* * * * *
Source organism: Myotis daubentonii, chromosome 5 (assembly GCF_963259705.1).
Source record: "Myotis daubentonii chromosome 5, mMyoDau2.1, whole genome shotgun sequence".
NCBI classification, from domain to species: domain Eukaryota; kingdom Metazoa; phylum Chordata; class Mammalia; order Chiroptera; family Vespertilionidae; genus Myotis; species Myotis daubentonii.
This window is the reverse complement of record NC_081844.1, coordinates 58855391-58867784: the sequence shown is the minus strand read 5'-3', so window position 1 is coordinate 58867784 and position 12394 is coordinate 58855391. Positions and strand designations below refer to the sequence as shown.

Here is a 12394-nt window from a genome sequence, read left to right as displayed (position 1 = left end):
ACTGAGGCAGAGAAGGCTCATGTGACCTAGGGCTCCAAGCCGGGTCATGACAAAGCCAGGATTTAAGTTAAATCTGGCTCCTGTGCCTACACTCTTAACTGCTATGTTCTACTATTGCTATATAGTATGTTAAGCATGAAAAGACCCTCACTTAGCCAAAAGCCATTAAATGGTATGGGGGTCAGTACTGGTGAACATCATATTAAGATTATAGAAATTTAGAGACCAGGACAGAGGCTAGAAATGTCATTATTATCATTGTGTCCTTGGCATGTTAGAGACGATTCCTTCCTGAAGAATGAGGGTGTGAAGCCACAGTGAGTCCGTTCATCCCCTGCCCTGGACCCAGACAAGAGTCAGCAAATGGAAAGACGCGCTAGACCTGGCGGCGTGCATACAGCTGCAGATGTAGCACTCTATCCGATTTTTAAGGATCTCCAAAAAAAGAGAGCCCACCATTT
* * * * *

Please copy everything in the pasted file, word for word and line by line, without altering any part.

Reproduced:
Source organism: Myotis daubentonii, chromosome 5 (assembly GCF_963259705.1).
Source record: "Myotis daubentonii chromosome 5, mMyoDau2.1, whole genome shotgun sequence".
NCBI classification, from domain to species: domain Eukaryota; kingdom Metazoa; phylum Chordata; class Mammalia; order Chiroptera; family Vespertilionidae; genus Myotis; species Myotis daubentonii.
This window is the reverse complement of record NC_081844.1, coordinates 58855391-58867784: the sequence shown is the minus strand read 5'-3', so window position 1 is coordinate 58867784 and position 12394 is coordinate 58855391. Positions and strand designations below refer to the sequence as shown.

Here is a 12394-nt window from a genome sequence, read left to right as displayed (position 1 = left end):
ACTGAGGCAGAGAAGGCTCATGTGACCTAGGGCTCCAAGCCGGGTCATGACAAAGCCAGGATTTAAGTTAAATCTGGCTCCTGTGCCTACACTCTTAACTGCTATGTTCTACTATTGCTATATAGTATGTTAAGCATGAAAAGACCCTCACTTAGCCAAAAGCCATTAAATGGTATGGGGGTCAGTACTGGTGAACATCATATTAAGATTATAGAAATTTAGAGACCAGGACAGAGGCTAGAAATGTCATTATTATCATTGTGTCCTTGGCATGTTAGAGACGATTCCTTCCTGAAGAATGAGGGTGTGAAGCCACAGTGAGTCCGTTCATCCCCTGCCCTGGACCCAGACAAGAGTCAGCAAATGGAAAGACGCGCTAGACCTGGCGGCGTGCATACAGCTGCAGATGTAGCACTCTATCCGATTTTTAAGGATCTCCAAAAAAAGAGAGCCCACCATTT